Course#: CSCI-GA.2585-001

Instructor: Cyril Allauzen

Grader/TA: Aleks Kracun

Site/slides credit: Mehryar Mohri

Description

This course gives a computer science presentation of automatic speech
recognition, the problem of turning human speech into written
transcripts. Over the course of the semester, this class will cover many
of the essential algorithms for creating large-scale speech recognition
systems. The coverage will include the theoretical and practical aspects
of the algorithms and techniques now used in the vast majority of speech
recognition systems in both industry and academia. Besides covering
classical speech recognition algorithms developed over the past several
decades, the course material will also treat a sampling of recent
developments in this dynamic field.

Many of the learning and search algorithms and techniques currently
used in natural language processing, computational biology, and other
areas of application of machine learning were originally designed for
tackling speech recognition problems. Speech recognition continues to
feed computer science with challenging problems, in particular because
of the size of the learning and search problems it generates.

The objective of the course is thus not just to familiarize students with particular algorithms used in speech recognition, but rather use that as a basis to explore general text and speech and machine learning algorithms relevant to a variety of other areas in computer science. The course will allow students to work with real speech recognition systems by making use of several software libraries implementing the algorithms covered in the lectures.

This course is also open to undergraduate students.

Lectures

The following lecture plan covers roughly the planned topics for the course. This list is subject to revision as the semester progresses.

- Lecture 01: Introduction to speech recognition, statistical formulation.
- Lecture 02: Finite automata and transducers.
- Lecture 03: Weighted transducer algorithms.
- Lecture 04: Weighted transducer software library. [ OpenFst tutorial]
- Lecture 05: n-gram language models.
- Lecture 06: Language modeling software library.
- Lecture 07: Expectation-maximization (EM) algorithm, hidden Markov models (HMMs).
- Lecture 08: Acoustic models, Gaussian mixture models, neural networks.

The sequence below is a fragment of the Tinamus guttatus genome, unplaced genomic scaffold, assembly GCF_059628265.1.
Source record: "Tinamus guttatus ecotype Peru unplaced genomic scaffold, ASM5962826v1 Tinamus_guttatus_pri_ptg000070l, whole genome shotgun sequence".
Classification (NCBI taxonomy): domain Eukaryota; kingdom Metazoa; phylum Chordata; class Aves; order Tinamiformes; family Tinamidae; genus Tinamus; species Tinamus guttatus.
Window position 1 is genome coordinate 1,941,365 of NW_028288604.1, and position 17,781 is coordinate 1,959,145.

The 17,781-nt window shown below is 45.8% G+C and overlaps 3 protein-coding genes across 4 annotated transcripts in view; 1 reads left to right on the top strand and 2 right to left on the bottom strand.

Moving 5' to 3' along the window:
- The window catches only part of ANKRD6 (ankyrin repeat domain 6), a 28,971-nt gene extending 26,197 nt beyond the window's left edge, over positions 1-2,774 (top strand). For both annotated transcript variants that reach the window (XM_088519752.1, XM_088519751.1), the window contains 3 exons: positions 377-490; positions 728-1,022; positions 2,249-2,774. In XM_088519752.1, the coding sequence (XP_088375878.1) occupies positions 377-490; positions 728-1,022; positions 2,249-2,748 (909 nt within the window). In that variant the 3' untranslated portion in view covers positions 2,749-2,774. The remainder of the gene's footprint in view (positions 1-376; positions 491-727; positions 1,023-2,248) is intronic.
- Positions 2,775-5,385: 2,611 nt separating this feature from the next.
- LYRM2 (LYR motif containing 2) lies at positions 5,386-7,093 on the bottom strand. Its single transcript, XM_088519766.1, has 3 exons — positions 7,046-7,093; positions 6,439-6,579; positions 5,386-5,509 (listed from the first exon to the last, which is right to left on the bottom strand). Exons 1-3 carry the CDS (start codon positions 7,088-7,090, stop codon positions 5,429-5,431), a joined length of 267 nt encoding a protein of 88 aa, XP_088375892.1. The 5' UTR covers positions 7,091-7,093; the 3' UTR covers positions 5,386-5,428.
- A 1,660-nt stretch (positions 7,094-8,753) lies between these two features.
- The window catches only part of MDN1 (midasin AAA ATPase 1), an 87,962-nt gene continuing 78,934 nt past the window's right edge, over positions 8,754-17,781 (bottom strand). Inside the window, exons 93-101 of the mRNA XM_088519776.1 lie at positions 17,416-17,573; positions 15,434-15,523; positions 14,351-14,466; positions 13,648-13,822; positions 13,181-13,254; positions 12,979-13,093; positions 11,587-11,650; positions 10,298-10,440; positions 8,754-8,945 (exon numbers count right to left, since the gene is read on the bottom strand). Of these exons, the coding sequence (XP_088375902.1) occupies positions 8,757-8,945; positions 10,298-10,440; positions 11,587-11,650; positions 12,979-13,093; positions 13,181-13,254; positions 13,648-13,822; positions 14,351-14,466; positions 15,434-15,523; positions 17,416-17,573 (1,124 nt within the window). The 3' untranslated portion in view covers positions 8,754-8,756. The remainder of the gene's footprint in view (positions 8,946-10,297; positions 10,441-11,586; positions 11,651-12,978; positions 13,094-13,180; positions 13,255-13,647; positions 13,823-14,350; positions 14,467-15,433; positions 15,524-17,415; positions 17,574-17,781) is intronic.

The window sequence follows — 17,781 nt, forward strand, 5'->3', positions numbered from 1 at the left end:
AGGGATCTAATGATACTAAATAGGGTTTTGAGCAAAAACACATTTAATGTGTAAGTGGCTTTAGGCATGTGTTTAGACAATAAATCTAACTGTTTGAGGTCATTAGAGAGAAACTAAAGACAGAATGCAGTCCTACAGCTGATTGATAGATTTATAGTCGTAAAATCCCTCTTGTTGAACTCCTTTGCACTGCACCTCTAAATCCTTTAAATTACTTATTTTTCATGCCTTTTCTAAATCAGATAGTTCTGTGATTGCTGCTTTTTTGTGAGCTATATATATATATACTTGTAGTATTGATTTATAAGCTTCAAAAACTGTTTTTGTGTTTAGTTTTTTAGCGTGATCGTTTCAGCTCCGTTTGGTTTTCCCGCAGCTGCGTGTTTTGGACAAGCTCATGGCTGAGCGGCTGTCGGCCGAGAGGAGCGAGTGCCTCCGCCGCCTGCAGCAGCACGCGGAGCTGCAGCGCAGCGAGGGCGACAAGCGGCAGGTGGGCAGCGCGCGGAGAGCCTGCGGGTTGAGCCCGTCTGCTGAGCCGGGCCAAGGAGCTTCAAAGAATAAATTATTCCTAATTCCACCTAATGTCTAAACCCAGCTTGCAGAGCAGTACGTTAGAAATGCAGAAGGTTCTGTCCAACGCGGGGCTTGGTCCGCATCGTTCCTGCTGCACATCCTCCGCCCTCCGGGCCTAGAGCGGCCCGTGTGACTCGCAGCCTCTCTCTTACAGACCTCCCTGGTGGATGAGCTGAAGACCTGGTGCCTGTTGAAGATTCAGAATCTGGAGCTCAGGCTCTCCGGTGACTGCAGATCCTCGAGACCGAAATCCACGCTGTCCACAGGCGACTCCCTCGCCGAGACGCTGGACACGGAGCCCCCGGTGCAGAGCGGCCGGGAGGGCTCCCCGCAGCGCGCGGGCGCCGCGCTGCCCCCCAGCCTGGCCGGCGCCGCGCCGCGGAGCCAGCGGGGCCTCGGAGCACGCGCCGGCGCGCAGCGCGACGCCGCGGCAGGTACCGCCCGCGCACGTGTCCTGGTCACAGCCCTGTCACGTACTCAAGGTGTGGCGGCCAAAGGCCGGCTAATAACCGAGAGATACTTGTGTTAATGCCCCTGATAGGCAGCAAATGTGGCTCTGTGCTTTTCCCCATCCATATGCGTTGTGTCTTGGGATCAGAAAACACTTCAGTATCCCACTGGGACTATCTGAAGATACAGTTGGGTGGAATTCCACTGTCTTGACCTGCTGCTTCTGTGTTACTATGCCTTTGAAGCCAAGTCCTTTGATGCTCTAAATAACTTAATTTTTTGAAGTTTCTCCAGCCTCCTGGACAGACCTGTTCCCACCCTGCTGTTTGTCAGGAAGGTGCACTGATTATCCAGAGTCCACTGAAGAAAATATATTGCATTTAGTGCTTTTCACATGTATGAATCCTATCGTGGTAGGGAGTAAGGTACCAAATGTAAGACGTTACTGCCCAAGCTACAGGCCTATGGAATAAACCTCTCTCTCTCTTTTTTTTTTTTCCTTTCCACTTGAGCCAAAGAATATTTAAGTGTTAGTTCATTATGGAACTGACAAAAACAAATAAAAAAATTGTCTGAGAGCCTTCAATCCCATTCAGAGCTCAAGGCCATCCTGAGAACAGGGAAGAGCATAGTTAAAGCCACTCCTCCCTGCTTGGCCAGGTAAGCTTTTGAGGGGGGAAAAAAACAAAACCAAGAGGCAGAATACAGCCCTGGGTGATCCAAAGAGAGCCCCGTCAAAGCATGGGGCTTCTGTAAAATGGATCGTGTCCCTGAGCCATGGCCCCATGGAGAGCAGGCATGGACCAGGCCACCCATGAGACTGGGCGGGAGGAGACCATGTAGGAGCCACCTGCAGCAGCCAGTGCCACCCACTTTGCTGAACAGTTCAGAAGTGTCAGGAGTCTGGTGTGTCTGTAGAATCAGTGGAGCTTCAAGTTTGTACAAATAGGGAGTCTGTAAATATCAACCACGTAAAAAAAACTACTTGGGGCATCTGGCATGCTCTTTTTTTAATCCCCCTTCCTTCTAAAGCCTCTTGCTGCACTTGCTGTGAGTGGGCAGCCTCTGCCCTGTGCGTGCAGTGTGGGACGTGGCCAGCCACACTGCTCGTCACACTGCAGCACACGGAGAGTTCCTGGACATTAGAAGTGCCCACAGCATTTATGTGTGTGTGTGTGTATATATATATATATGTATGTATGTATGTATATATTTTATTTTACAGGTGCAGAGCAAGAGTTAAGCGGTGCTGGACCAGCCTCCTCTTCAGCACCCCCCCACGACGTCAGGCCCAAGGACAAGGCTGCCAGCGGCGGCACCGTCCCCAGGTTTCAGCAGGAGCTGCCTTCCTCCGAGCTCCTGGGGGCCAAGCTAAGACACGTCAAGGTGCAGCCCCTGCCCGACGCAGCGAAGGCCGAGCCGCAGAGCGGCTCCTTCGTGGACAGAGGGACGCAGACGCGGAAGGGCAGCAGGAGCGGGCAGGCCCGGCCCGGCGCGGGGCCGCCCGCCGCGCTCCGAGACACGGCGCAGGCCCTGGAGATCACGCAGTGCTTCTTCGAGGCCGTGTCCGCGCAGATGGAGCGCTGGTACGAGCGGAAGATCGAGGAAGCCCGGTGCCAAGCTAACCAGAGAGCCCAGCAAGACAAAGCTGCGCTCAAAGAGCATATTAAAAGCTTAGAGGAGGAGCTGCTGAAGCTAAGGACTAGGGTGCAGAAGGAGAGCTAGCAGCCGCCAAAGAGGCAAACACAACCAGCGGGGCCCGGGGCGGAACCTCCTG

- Lecture 09: Pronunciation models, decision trees, context-dependent models.
- Lecture 10: Search algorithms, transducer optimizations, Viterbi decoder.
- Lecture 11: Dynamic recognition transducer construction.
- Lecture 12: N-best algorithms, lattice generation, rescoring.
- Lecture 13: Adaptation.
- Guest Lecture 1: Brian Roark: Advanced topics in language modeling: MaxEnt, features and marginal distribution constraints.
- Guest Lecture 2: Shankar Kumar: Statistical Models for Machine Translation.
- Guest Lecture 3: Diamantino Caseiro: Progress in Exponential Language Models.
- Guest Lecture 4: Andrew Senior: Large Vocabulary Continuous Speech Recognition with Long Short-Term Memory Recurrent Networks.

Reading and Software Material

There is no single textbook covering the material presented in this course. The following are some recommended books or papers. An extensive list of recommended papers for further reading is provided in the lecture slides.

Books

- Daniel Jurafsky and James
H. Martin.
*Speech and Lanugage Processing, 2nd Edition*. Pearson Prentice Hall, 2008. - Frederick Jelinek.
*Statistical Methods for Speech Recognition*. MIT Press, Cambridge, MA, 1998. - Lawrence Rabiner and Biing-Hwang Juang.
*Fundamentals of Speech Recognition*. Prentice Hall, 1993.

- B. H. Juang and L. R. Rabiner.
*Automatic Speech Recognition - A Brief History of the Technology*. Elsevier Encyclopedia of Language and Linguistics, Second Edition, 2005. - Mehryar Mohri. Statistical Natural Language Processing. In M. Lothaire, editor, Applied Combinatorics on Words. Cambridge University Press, 2005.
- Mehryar Mohri. Weighted automata algorithms. In Manfred Droste, Werner Kuich, and Heiko Vogler, editors, Handbook of Weighted Automata. Monographs in Theoretical Computer Science, pages 213-254. Springer, 2009.
- Mehryar Mohri, Fernando C. N. Pereira, and Michael Riley. Speech recognition with weighted finite-state transducers. In Larry Rabiner and Fred Juang, editors, Handbook on Speech Processing and Speech Communication, Part E: Speech recognition. Springer-Verlag, Heidelberg, Germany, 2008.
- Lawrence Rabiner. A Tutorial on Hidden Markov Models and Selected Applications in Speech Recognition. Proceedings of IEEE, Vol. 77, No. 2, pp. 257, 1989.

- OpenFst Library (Finite-State Transducer Library).
- OpernGrm NGram Library (Language Modeling Library).
- Kaldi (Speech Recognition Library).
- OpenGrm Trax (Rewrite Grammar Library).

Locations and Times

Room 201 Warren Weaver Hall,

251 Mercer Street.

Wednesdays 7:10PM — 9:00PM.

Instructor office hours: Fridays 12:30PM - 1:30PM, room 328 WWH.

Prerequisites

Familiarity with basics in linear algebra, probability, and analysis of algorithms. No specific knowledge about signal processing or other engineering material is assumed. An interest and/or a background in machine learning is helpful.

A working familarity with Linux or other shell-based development environments will be necessary to complete the homework assignments. The assignments and the project will involve working with multiple software libraries with varying degrees of user-friendliness. Students will be expected to be able to work independently through software installation issues and similar challenges in the course of completing the assignments.

Coursework

There will be 3-4 assignments and a final project.

The standard high level of integrity is expected from all students, as with all CS courses.

Homework assignments

Previous years